“Bibi can’t, or doesn’t want to – you can never know completely. His open leadership manifests a very strong element of pessimism, passivity, a preference to refrain from taking action. Many times I said to Bibi and Lieberman: Your rhetoric has a backbone of stainless steel, but what you do in practice is like living proof of the statement that the nation can be taken out of the Diaspora – but it’s far more difficult to take the Diaspora out of the nation.
“In the end, when we reach the critical junctions where decisions have to be made – maybe the most important decisions since the state’s establishment – you behave as though you prefer to be dragged there by a situation that will be forced on you. Two things are happening during your waiting. First, no divine promise or paradise awaits at the end of the road, rather something very grave. And second, a great many people are being killed along the way there.”
How did Lieberman reply when you tried to explain why negotiations with the Palestinians were critical, if only to help realize his desire to attack Iran?
“I want it to be clear: I told them constantly that in my view it was very important to conduct intensive negotiations with the Palestinians even without the threat of the Iranian bomb. Lieberman replied that there was no chance of arriving at an agreement with the Palestinians I tell you that I felt that Bibi – I can’t say I persuaded him – but he arrived at an understanding that rationally, this was operatively the right way to proceed, even if your gut isn’t easy about it.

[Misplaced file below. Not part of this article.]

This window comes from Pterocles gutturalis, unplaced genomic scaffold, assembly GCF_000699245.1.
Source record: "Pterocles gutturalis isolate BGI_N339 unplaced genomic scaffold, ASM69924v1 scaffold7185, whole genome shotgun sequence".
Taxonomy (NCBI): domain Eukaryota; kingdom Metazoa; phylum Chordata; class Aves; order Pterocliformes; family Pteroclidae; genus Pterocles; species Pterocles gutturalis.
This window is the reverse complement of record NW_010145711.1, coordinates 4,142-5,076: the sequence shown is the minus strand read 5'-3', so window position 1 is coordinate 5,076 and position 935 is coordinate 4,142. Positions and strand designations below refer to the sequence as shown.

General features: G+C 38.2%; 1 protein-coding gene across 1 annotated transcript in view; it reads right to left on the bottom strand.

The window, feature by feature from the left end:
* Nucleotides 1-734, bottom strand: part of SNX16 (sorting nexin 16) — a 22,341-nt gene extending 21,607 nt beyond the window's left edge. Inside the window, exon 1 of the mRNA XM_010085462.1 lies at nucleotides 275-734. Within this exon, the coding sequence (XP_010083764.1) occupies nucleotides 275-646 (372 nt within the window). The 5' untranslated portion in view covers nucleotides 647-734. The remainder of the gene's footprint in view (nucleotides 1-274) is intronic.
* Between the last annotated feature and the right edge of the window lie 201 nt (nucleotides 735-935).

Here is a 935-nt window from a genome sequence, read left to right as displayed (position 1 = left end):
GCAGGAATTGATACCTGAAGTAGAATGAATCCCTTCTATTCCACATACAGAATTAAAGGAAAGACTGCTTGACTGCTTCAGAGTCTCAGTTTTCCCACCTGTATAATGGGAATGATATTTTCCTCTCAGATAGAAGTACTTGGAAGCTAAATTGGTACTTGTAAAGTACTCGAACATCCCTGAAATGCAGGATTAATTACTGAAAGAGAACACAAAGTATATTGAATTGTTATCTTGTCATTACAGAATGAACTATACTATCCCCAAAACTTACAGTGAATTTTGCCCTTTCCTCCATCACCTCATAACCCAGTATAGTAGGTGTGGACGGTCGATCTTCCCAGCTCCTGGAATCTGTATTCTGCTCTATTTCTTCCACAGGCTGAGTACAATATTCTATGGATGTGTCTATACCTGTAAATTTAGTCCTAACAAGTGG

“His problem isn’t one of understanding. He understands the complexity. In the end, he is a political figure. He is a complex figure. Everyone who’s political, even if he comes from the background of being a more simplistic figure, becomes a complex figure in politics. And in the end he [Bibi] says to me, ‘We are not alone, we can’t make a decision on this thing without Lieberman.’
“There were a few rounds like that. It could be that Lieberman acted as his alter ego for a moment – I can’t say definitively. But when I saw, in the last months of his government, that he didn’t have the ability to link the two things – as a result of which there was far less probability of taking action in Iran – I said to myself that there was no sense to it anymore.”
Passivity vis-a-vis Palestinians
Where do you think Netanyahu’s passivity on the Palestinian issue will lead?
“In the end, passivity and avoidance of taking action lead to something being imposed on you that is far less good than what you could have achieved. And there is always the considerable danger that you will cross, without sensing it, the point of no return, and when you snap out of it and really want the previous situation back, it will simply not be possible, you will slide down a slippery slope. We saw examples of this in the last century in a neighboring continent – in South Africa during the apartheid years. It may have been Mark Twain who once said, ‘History doesn’t repeat itself, but it does rhyme.’